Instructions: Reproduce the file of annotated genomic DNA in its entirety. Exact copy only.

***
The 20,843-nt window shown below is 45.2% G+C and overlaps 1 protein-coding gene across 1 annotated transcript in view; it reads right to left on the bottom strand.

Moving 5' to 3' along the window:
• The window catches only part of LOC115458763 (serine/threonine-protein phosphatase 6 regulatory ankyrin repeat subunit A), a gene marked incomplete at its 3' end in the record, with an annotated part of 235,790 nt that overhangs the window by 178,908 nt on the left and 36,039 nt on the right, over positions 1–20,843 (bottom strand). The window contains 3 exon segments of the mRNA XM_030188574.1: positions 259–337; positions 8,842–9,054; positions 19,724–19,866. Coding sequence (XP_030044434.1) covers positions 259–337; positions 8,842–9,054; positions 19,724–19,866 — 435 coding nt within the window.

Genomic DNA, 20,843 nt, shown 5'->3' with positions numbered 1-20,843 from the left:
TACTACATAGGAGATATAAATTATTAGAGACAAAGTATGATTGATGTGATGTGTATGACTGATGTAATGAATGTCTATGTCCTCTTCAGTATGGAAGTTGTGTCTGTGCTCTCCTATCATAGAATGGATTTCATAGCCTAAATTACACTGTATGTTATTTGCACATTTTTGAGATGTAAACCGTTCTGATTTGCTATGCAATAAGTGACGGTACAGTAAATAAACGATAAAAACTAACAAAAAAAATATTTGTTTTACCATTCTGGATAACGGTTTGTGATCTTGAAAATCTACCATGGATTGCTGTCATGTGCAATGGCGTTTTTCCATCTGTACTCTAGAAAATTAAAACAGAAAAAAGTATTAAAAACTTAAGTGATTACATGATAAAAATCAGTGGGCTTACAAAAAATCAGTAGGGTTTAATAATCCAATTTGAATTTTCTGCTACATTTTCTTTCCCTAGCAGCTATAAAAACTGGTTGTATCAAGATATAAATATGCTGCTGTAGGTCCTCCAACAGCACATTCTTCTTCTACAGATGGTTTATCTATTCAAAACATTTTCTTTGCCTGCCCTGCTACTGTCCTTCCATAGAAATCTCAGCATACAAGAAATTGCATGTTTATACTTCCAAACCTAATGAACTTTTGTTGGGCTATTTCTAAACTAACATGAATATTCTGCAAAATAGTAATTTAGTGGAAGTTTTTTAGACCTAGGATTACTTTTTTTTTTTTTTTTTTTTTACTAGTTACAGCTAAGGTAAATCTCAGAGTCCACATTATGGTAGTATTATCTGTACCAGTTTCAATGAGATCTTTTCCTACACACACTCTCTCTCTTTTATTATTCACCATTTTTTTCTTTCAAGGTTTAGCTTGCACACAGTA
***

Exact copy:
The 20,843-nt window shown below is 45.2% G+C and overlaps 1 protein-coding gene across 1 annotated transcript in view; it reads right to left on the bottom strand.

Moving 5' to 3' along the window:
• The window catches only part of LOC115458763 (serine/threonine-protein phosphatase 6 regulatory ankyrin repeat subunit A), a gene marked incomplete at its 3' end in the record, with an annotated part of 235,790 nt that overhangs the window by 178,908 nt on the left and 36,039 nt on the right, over positions 1–20,843 (bottom strand). The window contains 3 exon segments of the mRNA XM_030188574.1: positions 259–337; positions 8,842–9,054; positions 19,724–19,866. Coding sequence (XP_030044434.1) covers positions 259–337; positions 8,842–9,054; positions 19,724–19,866 — 435 coding nt within the window.

Genomic DNA, 20,843 nt, shown 5'->3' with positions numbered 1-20,843 from the left:
TACTACATAGGAGATATAAATTATTAGAGACAAAGTATGATTGATGTGATGTGTATGACTGATGTAATGAATGTCTATGTCCTCTTCAGTATGGAAGTTGTGTCTGTGCTCTCCTATCATAGAATGGATTTCATAGCCTAAATTACACTGTATGTTATTTGCACATTTTTGAGATGTAAACCGTTCTGATTTGCTATGCAATAAGTGACGGTACAGTAAATAAACGATAAAAACTAACAAAAAAAATATTTGTTTTACCATTCTGGATAACGGTTTGTGATCTTGAAAATCTACCATGGATTGCTGTCATGTGCAATGGCGTTTTTCCATCTGTACTCTAGAAAATTAAAACAGAAAAAAGTATTAAAAACTTAAGTGATTACATGATAAAAATCAGTGGGCTTACAAAAAATCAGTAGGGTTTAATAATCCAATTTGAATTTTCTGCTACATTTTCTTTCCCTAGCAGCTATAAAAACTGGTTGTATCAAGATATAAATATGCTGCTGTAGGTCCTCCAACAGCACATTCTTCTTCTACAGATGGTTTATCTATTCAAAACATTTTCTTTGCCTGCCCTGCTACTGTCCTTCCATAGAAATCTCAGCATACAAGAAATTGCATGTTTATACTTCCAAACCTAATGAACTTTTGTTGGGCTATTTCTAAACTAACATGAATATTCTGCAAAATAGTAATTTAGTGGAAGTTTTTTAGACCTAGGATTACTTTTTTTTTTTTTTTTTTTTTACTAGTTACAGCTAAGGTAAATCTCAGAGTCCACATTATGGTAGTATTATCTGTACCAGTTTCAATGAGATCTTTTCCTACACACACTCTCTCTCTTTTATTATTCACCATTTTTTTCTTTCAAGGTTTAGCTTGCACACAGTA